Most Uber passengers love the convenience and low cost of calling an Uber. But many may be unfamiliar with a lot of the company’s policies. Drivers on the other hand, have to stay on top of the changing landscape in order to protect themselves: whether it’s new rules regarding insurance requirements or issues with airport drop-offs, change is the only constant in this industry.
So passengers actually have it pretty easy when it comes to calling and paying for an Uber ride. And that’s exactly how Uber wants it: their goal is a frictionless experience for passengers that allows seamless transportation from point A to point B. That’s why you can enter your destination ahead of time, choose a Spotify playlist and rate the driver at your convenience.
Do Drivers Prefer Longer Or Shorter Rides?
According to Sherpashare, a company that sources ride data and provides driver analytics, the average Uber ride is 5.41 miles. Sherpashare co-founder, Ryder Pearce, says “Drivers like longer rides to break up the monotony of city driving and mentally, it’s a huge boost to get a larger fare from time to time”.
Drivers actually make more money too on longer rides but since there’s no way to control the destination, they could be forced to do a return trip empty handed. There are some features like Lyft Line’s destination filter (and Sidecar’s drop-off radius) that allows drivers to target riders headed in the same general direction as them but those features haven’t really caught on yet.
Most drivers that I talked to still prefer long rides over short ones though and for some reasons you might not expect. Bradley Zane, a driver out of Dallas, Texas, told me that, “I prefer long trips, but not to the extent that I would lower myself to the cab driver mentality where I would refuse short trips. It is the nature of the business that some rides will be long and some will be short and the law of large numbers will shake it out.”
Sam Rubin, a driver out of Park City, Utah, also noted that, “Since most of my rides are 35 miles+ to the airport, I have close to 45 minutes to chat with my passengers. I greatly enjoy the time to learn about their career, family, visit, which restaurants they dined at, etc. And as someone that also owns a sales focused business, I feel this is great time to further practice the art of selling.”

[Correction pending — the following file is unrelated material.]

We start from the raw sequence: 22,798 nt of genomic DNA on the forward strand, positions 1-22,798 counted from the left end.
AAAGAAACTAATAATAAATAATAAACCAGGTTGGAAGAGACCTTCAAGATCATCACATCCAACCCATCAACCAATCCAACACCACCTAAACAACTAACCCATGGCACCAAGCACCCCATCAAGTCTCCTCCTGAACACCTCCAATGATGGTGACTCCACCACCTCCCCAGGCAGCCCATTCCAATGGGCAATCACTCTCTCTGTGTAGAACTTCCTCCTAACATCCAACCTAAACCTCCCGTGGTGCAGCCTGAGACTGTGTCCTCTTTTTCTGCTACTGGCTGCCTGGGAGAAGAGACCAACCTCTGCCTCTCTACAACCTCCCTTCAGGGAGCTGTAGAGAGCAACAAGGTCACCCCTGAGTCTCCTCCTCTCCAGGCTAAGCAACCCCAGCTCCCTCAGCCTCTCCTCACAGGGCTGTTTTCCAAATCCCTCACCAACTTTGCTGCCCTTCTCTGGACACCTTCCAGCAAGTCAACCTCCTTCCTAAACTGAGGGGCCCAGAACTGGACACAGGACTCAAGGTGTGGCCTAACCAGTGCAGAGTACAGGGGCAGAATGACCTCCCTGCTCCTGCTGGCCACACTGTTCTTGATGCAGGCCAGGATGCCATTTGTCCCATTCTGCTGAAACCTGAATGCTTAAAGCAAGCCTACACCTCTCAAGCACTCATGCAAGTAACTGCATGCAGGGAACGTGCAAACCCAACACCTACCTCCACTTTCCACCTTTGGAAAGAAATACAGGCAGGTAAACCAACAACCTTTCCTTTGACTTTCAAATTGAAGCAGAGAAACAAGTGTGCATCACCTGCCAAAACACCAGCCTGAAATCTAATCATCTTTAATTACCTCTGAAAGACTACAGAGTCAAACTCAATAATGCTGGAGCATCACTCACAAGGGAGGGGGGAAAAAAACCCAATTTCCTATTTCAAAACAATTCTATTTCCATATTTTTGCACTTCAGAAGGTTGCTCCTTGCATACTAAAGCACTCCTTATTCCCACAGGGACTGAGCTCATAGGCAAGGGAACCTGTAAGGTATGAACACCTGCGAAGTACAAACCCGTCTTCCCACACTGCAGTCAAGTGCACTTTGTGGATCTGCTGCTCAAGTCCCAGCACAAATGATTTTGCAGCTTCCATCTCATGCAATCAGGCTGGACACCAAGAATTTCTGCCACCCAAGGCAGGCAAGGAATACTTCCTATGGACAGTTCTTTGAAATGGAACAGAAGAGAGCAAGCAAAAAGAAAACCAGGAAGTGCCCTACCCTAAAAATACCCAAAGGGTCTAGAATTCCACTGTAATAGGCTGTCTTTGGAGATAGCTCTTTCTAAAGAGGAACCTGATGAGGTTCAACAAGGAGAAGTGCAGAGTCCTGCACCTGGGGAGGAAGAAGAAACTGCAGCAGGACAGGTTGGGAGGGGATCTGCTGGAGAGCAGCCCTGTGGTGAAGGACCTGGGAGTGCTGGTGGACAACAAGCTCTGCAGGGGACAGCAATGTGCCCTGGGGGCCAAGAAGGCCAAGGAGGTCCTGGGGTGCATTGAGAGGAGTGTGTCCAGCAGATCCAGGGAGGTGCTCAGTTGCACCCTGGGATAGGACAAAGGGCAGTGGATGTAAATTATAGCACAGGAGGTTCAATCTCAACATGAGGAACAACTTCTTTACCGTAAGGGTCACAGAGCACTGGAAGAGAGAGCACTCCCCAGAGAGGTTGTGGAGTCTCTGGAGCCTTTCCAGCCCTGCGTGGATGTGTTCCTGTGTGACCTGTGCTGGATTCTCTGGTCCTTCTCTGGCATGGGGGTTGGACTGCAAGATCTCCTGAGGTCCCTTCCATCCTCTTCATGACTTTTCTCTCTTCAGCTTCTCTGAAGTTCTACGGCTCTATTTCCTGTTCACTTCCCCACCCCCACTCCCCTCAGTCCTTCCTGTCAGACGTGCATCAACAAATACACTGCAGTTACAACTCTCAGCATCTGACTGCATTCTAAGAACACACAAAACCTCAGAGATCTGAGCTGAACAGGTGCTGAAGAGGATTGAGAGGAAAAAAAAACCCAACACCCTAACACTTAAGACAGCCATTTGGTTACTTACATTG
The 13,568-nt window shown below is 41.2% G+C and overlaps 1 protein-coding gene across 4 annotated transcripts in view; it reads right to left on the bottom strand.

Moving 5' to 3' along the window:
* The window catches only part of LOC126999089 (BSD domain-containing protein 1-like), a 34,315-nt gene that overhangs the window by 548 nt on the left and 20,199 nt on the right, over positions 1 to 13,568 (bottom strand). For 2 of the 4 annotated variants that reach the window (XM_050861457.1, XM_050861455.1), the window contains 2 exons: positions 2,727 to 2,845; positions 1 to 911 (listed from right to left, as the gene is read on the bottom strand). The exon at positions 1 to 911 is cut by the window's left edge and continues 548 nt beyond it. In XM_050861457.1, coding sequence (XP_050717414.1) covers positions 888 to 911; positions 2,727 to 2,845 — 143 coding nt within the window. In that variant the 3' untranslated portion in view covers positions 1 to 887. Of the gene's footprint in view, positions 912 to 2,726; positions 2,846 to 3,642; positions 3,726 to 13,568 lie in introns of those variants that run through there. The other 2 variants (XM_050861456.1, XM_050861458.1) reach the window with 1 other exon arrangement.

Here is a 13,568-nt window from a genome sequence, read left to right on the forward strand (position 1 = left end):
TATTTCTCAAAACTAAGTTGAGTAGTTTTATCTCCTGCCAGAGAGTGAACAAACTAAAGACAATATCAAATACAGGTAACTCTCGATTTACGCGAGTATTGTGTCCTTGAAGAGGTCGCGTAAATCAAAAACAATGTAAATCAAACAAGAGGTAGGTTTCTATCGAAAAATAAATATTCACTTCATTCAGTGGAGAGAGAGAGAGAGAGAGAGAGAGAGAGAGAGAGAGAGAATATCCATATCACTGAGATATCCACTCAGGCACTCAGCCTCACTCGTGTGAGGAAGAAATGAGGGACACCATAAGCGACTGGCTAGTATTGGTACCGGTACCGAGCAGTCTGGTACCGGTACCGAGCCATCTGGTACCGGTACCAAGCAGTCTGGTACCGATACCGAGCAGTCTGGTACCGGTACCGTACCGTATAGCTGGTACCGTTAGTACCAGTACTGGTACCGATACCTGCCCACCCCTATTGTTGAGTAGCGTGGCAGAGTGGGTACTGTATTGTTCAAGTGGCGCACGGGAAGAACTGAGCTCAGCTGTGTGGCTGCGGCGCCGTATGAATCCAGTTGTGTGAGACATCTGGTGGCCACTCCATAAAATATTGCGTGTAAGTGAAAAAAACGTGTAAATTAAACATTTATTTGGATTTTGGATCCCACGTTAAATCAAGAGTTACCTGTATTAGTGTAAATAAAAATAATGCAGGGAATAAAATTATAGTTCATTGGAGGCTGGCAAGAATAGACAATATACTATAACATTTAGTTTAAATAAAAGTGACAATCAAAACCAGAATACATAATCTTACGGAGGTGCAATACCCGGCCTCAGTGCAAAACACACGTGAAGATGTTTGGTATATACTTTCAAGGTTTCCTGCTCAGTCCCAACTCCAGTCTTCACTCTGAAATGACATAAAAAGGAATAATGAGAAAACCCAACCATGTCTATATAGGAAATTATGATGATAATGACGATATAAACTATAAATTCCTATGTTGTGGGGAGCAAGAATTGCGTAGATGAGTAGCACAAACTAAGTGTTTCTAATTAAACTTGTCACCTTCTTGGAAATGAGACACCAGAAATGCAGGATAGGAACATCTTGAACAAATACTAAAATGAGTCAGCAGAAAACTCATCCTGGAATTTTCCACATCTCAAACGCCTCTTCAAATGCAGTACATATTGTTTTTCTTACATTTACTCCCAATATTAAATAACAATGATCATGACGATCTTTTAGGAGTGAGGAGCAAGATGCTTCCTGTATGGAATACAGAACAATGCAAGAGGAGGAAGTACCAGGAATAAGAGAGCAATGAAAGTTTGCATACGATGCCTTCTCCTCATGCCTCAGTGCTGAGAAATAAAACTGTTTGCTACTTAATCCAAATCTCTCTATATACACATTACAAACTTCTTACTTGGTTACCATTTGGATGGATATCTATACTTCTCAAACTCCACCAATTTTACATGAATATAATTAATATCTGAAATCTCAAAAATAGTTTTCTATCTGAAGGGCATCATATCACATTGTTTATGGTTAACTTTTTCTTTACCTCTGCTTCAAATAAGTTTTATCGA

One common complaint from drivers was that Uber’s cut can actually be as high as 40% on a $4 minimum fare (instead of the advertised 20%). Zane stated, “there is a much higher cost for shorter trips that earn as little as $2.40 (after Trust & Safety fee and the TNC cut) in the Dallas market.”
Zane is referring to the fact that after the $1 safe ride fee and 20% Uber cut is taken out, drivers only end up with $2.40 from a minimum fare of $4. That seemed to be a common gripe amongst the drivers I talked to.
How Far Is Too Far?
So while drivers seem to overwhelmingly prefer longer rides, is there a limit to how far your Uber driver will take you? According to Uber’s company policy, there isn’t. An Uber representative that I spoke with let me know that drivers are free to drop off in any state as long as the trip originates in the driver’s home market. Some drivers in San Diego have even gotten special approval and licensing from Uber to make trips across the border down into Mexico.
Uber competitor Lyft, on the other hand, has instituted a 100 mile limit on all rides and re-requesting a ride with the same driver won’t work if you travel outside of a driver’s home market. But even though Uber’s company policy dictates that there is no maximum distance limit for rides, drivers always reserve the right to cancel a ride if for example, they don’t want to drive to another state.
The longest such request/ride that I could find was given by a driver named Joe Strandell who picked up a woman in Santa Barbara, California and took her all the way up to Palo Alto, California. That trip was 320 miles, took just over 5 hours and totaled a whopping $658.45.
When Joe’s navigation loaded, he was shocked to see the destination but he was up for an adventure regardless. ”I had this epiphany while I was driving and just thought how cool it was to be getting paid to do a California road trip. I was lucky to be a part of it”.
Not every driver will share Joe’s enthusiasm for a 320 mile Uber ride though. Joe recommends “If you plan on calling an Uber anytime soon to take you on a cross-country journey, just make sure you give them a heads up so they can bring a change of clothes.”
Hello TFF Readers, my name is Harry Campbell and I run a blog for rideshare drivers called The Rideshare Guy and I also write about the on demand economy for Forbes. I’ll be sharing articles from time to time on what’s going on in the world of rideshare and what you need to know as a passenger whether you enjoy taxis, rideshare or all of the above!
This post was originally posted on Forbes.com